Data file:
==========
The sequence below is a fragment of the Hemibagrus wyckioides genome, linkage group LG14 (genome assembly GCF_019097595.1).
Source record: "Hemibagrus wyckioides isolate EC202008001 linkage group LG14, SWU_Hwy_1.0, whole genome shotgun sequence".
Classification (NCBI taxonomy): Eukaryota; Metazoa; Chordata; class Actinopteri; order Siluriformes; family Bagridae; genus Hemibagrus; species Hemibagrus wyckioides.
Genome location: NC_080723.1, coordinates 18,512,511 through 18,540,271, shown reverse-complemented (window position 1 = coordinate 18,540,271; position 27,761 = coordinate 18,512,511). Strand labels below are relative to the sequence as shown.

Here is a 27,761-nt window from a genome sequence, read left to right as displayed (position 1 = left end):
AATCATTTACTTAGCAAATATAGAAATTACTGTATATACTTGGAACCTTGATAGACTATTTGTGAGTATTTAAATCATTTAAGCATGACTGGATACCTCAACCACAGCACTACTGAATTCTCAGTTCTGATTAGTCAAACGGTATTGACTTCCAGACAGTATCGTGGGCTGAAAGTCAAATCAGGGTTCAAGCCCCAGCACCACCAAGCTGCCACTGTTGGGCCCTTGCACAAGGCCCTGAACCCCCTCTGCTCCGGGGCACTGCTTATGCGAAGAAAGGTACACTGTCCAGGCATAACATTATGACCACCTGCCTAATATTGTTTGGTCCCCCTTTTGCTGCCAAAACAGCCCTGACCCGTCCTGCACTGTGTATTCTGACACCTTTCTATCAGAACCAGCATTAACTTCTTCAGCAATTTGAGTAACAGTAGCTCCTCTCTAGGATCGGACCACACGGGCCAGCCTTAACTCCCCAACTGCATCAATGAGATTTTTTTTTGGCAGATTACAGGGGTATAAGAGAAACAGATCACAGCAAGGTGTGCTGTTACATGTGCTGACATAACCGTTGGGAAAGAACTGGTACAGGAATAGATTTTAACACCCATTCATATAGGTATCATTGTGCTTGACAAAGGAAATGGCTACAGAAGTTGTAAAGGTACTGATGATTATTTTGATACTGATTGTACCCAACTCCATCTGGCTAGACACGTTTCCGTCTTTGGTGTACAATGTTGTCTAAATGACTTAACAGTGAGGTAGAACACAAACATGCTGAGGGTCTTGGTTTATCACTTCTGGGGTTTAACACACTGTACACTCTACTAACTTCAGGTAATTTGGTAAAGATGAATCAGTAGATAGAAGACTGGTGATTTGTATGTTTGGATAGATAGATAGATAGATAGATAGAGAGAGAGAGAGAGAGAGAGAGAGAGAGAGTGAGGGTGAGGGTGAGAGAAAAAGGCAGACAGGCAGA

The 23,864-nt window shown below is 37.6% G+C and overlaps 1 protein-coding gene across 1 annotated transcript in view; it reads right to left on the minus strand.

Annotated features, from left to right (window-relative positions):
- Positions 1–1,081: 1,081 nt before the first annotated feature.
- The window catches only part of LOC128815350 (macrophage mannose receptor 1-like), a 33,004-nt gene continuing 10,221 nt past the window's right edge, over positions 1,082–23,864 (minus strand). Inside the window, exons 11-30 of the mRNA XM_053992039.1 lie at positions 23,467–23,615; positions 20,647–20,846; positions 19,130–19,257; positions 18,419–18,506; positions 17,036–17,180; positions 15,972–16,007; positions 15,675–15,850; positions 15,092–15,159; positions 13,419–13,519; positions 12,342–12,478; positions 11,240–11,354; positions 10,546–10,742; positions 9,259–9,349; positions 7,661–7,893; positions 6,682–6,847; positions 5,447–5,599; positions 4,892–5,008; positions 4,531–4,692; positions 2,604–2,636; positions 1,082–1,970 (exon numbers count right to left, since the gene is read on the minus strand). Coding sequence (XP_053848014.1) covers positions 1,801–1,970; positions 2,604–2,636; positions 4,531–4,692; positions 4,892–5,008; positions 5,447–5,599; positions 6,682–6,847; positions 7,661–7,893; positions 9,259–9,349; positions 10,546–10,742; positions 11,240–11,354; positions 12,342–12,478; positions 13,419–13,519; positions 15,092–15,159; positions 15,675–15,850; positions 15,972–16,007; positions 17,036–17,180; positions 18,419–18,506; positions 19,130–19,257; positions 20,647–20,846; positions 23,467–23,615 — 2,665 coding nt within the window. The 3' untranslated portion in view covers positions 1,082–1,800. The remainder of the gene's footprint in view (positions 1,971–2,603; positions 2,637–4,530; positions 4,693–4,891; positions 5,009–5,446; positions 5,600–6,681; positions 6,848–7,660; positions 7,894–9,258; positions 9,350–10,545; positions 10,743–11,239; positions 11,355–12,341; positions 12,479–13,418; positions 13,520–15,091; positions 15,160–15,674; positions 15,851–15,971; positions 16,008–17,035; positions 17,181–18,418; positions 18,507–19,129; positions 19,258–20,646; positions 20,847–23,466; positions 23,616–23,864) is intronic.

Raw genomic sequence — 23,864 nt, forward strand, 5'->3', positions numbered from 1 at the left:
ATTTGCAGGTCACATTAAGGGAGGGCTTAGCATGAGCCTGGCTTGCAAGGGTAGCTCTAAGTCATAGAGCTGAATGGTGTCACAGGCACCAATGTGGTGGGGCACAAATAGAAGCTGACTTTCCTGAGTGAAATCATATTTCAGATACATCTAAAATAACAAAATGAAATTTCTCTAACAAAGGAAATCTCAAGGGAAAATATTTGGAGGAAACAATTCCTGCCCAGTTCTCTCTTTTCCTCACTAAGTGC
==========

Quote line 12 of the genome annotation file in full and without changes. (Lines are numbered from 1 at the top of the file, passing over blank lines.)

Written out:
ATTTGCAGGTCACATTAAGGGAGGGCTTAGCATGAGCCTGGCTTGCAAGGGTAGCTCTAAGTCATAGAGCTGAATGGTGTCACAGGCACCAATGTGGTGGGGCACAAATAGAAGCTGACTTTCCTGAGTGAAATCATATTTCAGATACATCTAAAATAACAAAATGAAATTTCTCTAACAAAGGAAATCTCAAGGGAAAATATTTGGAGGAAACAATTCCTGCCCAGTTCTCTCTTTTCCTCACTAAGTGC